Geometry ( geo "earth", metron "measurement") is a
branch of mathematics concerned with questions of
shape, size, relative position of figures, and the
properties of space. A mathematician who works in
the field of geometry is called a geometer.
Geometry was one of the two fields of pre-modern
mathematics, the other being the study of numbers.
Euclidean Geometry is the study of geometry based on
definitions, undefined terms (point, line and plane) and the
assumptions of the mathematician Euclid (330 BC)
Euclidean Geometry is the study of flat space
Euclid's text Elements was the first systematic discussion of
geometry. While many of Euclid's findings had been previously
stated by earlier Greek mathematicians, Euclid is credited with
developing the first comprehensive deductive system. Euclid's
approach to geometry consisted of proving all theorems from a
finite number of postulates and axioms.
The concepts in Euclid's geometry remained unchallenged until
the early 19th century. At that time, other forms of geometry
started to emerge, called non-Euclidean geometries. It was no
longer assumed that Euclid's geometry could be used to describe
all physical space.
The Greek mathematicians of Euclid’s time thought of geometry
as an abstract model of the world they lived in. The notions of
point, line,plane etc. were derived from what was seen around
Euclid summarised these notions as definitions. A few are given
A point is that of which there is no part.
A line is a widthless length.
A straight line is one which lies evenly with the points on itself.
The extermities of lines are called points.
A surface is that which has only length and breadth.
The edges of surface are lines.
A plane surface is a surface which lies evenly with straight lines
Axioms are assumptions used throughout mathematics and not
specifically linked to geometry.
Here are some of euclid’s axioms:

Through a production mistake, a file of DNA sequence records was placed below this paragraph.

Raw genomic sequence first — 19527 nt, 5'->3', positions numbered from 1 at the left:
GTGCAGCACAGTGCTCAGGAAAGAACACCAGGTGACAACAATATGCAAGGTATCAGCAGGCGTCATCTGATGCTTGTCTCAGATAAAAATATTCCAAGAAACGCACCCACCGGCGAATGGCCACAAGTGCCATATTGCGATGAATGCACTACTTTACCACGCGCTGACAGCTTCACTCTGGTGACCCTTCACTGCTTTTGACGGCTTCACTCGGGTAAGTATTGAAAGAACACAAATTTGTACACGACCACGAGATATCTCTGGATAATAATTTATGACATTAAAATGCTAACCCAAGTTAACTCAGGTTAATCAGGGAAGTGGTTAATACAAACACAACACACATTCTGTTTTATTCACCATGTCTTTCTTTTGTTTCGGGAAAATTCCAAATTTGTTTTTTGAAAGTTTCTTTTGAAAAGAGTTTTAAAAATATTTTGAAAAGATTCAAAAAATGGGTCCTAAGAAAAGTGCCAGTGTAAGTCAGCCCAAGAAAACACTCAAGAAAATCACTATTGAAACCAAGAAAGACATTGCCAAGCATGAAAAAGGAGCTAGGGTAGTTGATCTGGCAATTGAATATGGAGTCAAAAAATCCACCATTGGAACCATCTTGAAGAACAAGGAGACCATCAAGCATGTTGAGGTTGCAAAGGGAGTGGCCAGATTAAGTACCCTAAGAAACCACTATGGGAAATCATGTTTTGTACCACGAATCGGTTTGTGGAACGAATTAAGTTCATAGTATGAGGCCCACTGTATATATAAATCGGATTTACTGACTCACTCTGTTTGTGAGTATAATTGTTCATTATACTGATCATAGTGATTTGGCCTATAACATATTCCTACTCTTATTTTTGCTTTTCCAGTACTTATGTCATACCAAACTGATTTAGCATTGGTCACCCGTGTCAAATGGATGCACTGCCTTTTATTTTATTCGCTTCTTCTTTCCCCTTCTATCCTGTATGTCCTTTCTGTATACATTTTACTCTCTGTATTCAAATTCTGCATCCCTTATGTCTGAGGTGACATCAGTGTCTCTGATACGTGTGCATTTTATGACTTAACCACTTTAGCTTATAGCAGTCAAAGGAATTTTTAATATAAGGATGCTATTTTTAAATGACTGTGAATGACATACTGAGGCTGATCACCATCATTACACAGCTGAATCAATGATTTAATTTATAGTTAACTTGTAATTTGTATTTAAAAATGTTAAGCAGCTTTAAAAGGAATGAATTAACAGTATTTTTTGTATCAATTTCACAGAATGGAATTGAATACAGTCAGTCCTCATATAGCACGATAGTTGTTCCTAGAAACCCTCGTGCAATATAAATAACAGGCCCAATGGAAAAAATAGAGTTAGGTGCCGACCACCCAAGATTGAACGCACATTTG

Axiom 1: Things that are equal to the same thing are also equal to
one another (Transitive property of equality).
Axiom 2: If equals are added to equals, then the wholes are equal.
Axiom 3: If equals are subtracted from equals, then the remainders are
Axiom 4: Things that coincide with one another equal one another
Axiom 5: The whole is greater than the part.
Axiom 6: Things which are halves of the same things are equal to one
Axiom 7: Things which are double of the same things are equal to one
Postulates are assumptions specific to geometry.
Let the following be postulated:
To draw a straight line from any point to any point.
To produce [extend] a finite straight line continuously in a
To describe a circle with any centre and distance [radius].
That all right angles are equal to one another.
The parallel postulate: That, if a straight line falling on two
straight lines make the interior angles on the same side less
than two right angles, the two straight lines, if produced
indefinitely, meet on that side on which are the angles less
than the two right angles.
Equivalent Versions of Euclid’s Fifth
Postulate (parallel postulate)
To the ancients, the parallel postulate seemed less obvious than the
others. It seemed as if the parallel line postulate should have been able
to be proven rather than simply accepted as a fact. It is now known that
such a proof is impossible.
Euclid himself seems to have considered it as being qualitatively
different from the others, as evidenced by the organization of
the Elements: the first 28 propositions he presents are those that can be
proved without it.
Many alternative axioms can be formulated that have the same logical
consequences as the parallel postulate. For example Playfair's
For every line l and for every point P lying outside l, there exists a
unique line m passing through P and parallel to l
This result can also be stated in the following way:
Two distinct intersecting lines cannot be parallel to the same line
Class 9 E
Roll no. : 38